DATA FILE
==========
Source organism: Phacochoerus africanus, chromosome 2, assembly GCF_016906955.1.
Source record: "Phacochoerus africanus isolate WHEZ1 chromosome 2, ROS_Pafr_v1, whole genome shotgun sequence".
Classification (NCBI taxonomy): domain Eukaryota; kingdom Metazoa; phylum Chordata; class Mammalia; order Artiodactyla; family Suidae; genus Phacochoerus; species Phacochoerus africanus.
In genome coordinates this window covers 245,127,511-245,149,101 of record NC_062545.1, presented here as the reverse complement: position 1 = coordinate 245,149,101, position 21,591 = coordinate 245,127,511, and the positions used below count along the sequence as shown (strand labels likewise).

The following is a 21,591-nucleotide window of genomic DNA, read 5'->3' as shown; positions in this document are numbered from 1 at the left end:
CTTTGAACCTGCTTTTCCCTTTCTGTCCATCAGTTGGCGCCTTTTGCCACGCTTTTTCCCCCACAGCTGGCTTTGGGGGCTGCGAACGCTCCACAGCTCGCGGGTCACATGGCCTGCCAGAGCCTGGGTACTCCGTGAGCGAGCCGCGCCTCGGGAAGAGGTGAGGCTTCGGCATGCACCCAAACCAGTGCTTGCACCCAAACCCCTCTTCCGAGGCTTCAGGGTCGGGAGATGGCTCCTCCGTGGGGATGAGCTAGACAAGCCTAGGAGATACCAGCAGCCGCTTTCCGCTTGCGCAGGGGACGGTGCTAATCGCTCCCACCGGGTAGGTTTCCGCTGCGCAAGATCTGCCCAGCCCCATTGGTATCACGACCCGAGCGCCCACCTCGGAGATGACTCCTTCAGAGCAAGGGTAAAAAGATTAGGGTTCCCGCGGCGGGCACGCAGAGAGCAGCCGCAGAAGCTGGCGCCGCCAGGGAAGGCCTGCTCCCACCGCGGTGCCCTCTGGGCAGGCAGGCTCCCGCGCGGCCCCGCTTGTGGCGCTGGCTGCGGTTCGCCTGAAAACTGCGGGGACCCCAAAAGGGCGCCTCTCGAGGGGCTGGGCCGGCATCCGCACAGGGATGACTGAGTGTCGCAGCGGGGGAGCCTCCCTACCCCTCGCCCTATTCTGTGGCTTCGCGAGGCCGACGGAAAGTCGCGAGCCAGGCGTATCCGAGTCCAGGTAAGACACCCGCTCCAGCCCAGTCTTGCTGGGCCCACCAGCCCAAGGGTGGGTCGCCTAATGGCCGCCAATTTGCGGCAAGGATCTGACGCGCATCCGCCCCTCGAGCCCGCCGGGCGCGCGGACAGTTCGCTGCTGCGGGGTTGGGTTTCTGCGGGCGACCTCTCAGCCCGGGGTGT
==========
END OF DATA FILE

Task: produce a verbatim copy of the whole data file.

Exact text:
Source organism: Phacochoerus africanus, chromosome 2, assembly GCF_016906955.1.
Source record: "Phacochoerus africanus isolate WHEZ1 chromosome 2, ROS_Pafr_v1, whole genome shotgun sequence".
Classification (NCBI taxonomy): domain Eukaryota; kingdom Metazoa; phylum Chordata; class Mammalia; order Artiodactyla; family Suidae; genus Phacochoerus; species Phacochoerus africanus.
In genome coordinates this window covers 245,127,511-245,149,101 of record NC_062545.1, presented here as the reverse complement: position 1 = coordinate 245,149,101, position 21,591 = coordinate 245,127,511, and the positions used below count along the sequence as shown (strand labels likewise).

The following is a 21,591-nucleotide window of genomic DNA, read 5'->3' as shown; positions in this document are numbered from 1 at the left end:
CTTTGAACCTGCTTTTCCCTTTCTGTCCATCAGTTGGCGCCTTTTGCCACGCTTTTTCCCCCACAGCTGGCTTTGGGGGCTGCGAACGCTCCACAGCTCGCGGGTCACATGGCCTGCCAGAGCCTGGGTACTCCGTGAGCGAGCCGCGCCTCGGGAAGAGGTGAGGCTTCGGCATGCACCCAAACCAGTGCTTGCACCCAAACCCCTCTTCCGAGGCTTCAGGGTCGGGAGATGGCTCCTCCGTGGGGATGAGCTAGACAAGCCTAGGAGATACCAGCAGCCGCTTTCCGCTTGCGCAGGGGACGGTGCTAATCGCTCCCACCGGGTAGGTTTCCGCTGCGCAAGATCTGCCCAGCCCCATTGGTATCACGACCCGAGCGCCCACCTCGGAGATGACTCCTTCAGAGCAAGGGTAAAAAGATTAGGGTTCCCGCGGCGGGCACGCAGAGAGCAGCCGCAGAAGCTGGCGCCGCCAGGGAAGGCCTGCTCCCACCGCGGTGCCCTCTGGGCAGGCAGGCTCCCGCGCGGCCCCGCTTGTGGCGCTGGCTGCGGTTCGCCTGAAAACTGCGGGGACCCCAAAAGGGCGCCTCTCGAGGGGCTGGGCCGGCATCCGCACAGGGATGACTGAGTGTCGCAGCGGGGGAGCCTCCCTACCCCTCGCCCTATTCTGTGGCTTCGCGAGGCCGACGGAAAGTCGCGAGCCAGGCGTATCCGAGTCCAGGTAAGACACCCGCTCCAGCCCAGTCTTGCTGGGCCCACCAGCCCAAGGGTGGGTCGCCTAATGGCCGCCAATTTGCGGCAAGGATCTGACGCGCATCCGCCCCTCGAGCCCGCCGGGCGCGCGGACAGTTCGCTGCTGCGGGGTTGGGTTTCTGCGGGCGACCTCTCAGCCCGGGGTGT